By late October, the army was forced to halt its disarmament efforts in Pibor. “The reason for suspension is the existence of [the] David Yau Yau militia group in the area,” Maj General Butrous Bol Bol, who commanded the disarmament operation at the time, told the Sudan Tribune.

An August Human Rights Watch statement reported a string of alleged abuses against civilians, mainly in Pibor County, during the disarmament operation. The abuses included rape, torture and beatings by government forces.

But outside Pibor, the seven-month disarmament process was largely successful, according to South Sudan analyst John Ashworth, who said people “are very supportive of disarmament.” Ashworth says May peace talks between warring communities, a reshuffle of army commanders, and talks with 50 youth leaders have also helped calmed tensions.

“Life is getting better in Jonglei, and there was less violence after the peace agreement and a lot of hope that it will work,” he said. “In May, you even had community leaders saying to the SPLA: ‘If you find one of my youths with a gun and he won’t give it up, then shoot him’,” he added.

But according to the SAS report, since 2005, disarmament campaigns in Jonglei “have yet to show any durable effectiveness… The weapons that continue to flow into Jonglei to Yau Yau’s forces have prompted Lou Nuer youths to begin arming to protect against newly armed Murle. As in years past, the cycle of disarmament and rearmament persists”.

Armed groups are also becoming increasingly sophisticated; reports indicate Lou Nuer groups are carrying satellite phones, rocket-propelled grenades and sub-machine guns.

More violence to come?

Because of the violence, only a few aid agencies are working in Jonglei. Most international staff have been evacuated from Pibor, and national staff members risk being caught up in the conflict. The NGO Plan International reports that on 29 October, a former community worker with Plan South Sudan was abducted and later killed by his captors in Pibor.

MSF is concerned the situation in Jonglei could worsen. “The dry season is now upon us, making movement around the area possible again, and we fear a further spike in violence, injury and displacement,” said MSF’s Lockyear.

On 18 November, the UN Mission in South Sudan (UNMISS) received a threatening letter allegedly signed by Yau Yau, ordering peacekeepers to withdraw within 24 hours and to stop assisting the SPLA. “It started with 50 soldiers of the militia entering into UNMISS’s compound and requesting UNMISS leave immediately,” said a South Sudan military spokesman.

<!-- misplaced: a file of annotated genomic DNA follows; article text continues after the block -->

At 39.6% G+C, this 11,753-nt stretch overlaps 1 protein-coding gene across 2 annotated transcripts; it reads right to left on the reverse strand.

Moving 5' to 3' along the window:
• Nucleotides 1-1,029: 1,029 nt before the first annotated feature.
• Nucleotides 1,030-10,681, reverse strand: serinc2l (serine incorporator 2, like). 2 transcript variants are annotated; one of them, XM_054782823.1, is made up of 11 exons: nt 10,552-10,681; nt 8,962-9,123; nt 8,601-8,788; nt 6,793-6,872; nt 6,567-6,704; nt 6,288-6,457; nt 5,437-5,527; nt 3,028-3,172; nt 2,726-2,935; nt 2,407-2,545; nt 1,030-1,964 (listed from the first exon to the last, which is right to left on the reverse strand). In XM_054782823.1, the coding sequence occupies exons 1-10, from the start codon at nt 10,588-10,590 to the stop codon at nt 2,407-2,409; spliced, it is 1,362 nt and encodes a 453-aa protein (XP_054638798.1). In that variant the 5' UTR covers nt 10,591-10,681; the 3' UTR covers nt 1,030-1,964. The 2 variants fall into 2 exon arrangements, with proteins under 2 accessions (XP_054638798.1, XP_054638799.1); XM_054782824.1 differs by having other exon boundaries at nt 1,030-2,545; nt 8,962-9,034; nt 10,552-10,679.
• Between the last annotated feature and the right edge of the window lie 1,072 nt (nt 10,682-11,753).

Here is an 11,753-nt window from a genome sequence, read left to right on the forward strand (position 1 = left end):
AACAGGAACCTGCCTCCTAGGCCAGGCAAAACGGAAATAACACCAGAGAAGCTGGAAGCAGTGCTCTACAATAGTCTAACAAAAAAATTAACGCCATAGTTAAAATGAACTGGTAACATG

One South Sudan expert, who preferred anonymity, said UNMISS should “prioritize Jonglei, and put all their troops there… They need to reinforce troops and be seen as more of a deterrent.”

The SPLA needs to be seen to be providing security, said Ashworth. “As long as the army is willing to control the situation, the people will allow them to do it,” he said.

But a government counter-insurgency would “likely to lead to displacement on a very large scale, civilians being caught in fighting and prevented from accessing basic services or continuing their daily activities that are key to their livelihoods,” an aid worker said.

“If the SPLA choose to do a dry season offensive, the potential impact could be twofold: One, atrocities, and [the] potential downside that civilian communities will be affected and displaced with potentially more human rights abuses. The second is that if they fail to neutralize a militia, then reputation and morale is affected,” said Richard Rands, a security analyst who has trained the SPLA.

UNMISS is more optimistic: “The dry season of 2012 was less violent than the dry season of 2011, so I’m hoping that trend continues,” said Toby Lanzer, the Humanitarian Coordinator and the UN Secretary-General’s Deputy Special Representative at UNMISS.

“We know that Jonglei is the hotspot in the Republic of South Sudan, but it’s not all of Jonglei. It’s a couple of the counties there, and we’re following events on the ground very closely,” he said.

The UN has launched an appeal for US$1.16 billion in aid for South Sudan in 2013. “One of the reasons why we were the first country in the world this year to issue our humanitarian appeal for 2013 is precisely because we need to get ready in case the worst occurs,” Lanzer said.


This article was produced by IRIN News while it was part of the United Nations Office for the Coordination of Humanitarian Affairs. Please send queries on copyright or liability to the UN. For more information: https://shop.un.org/rights-permissions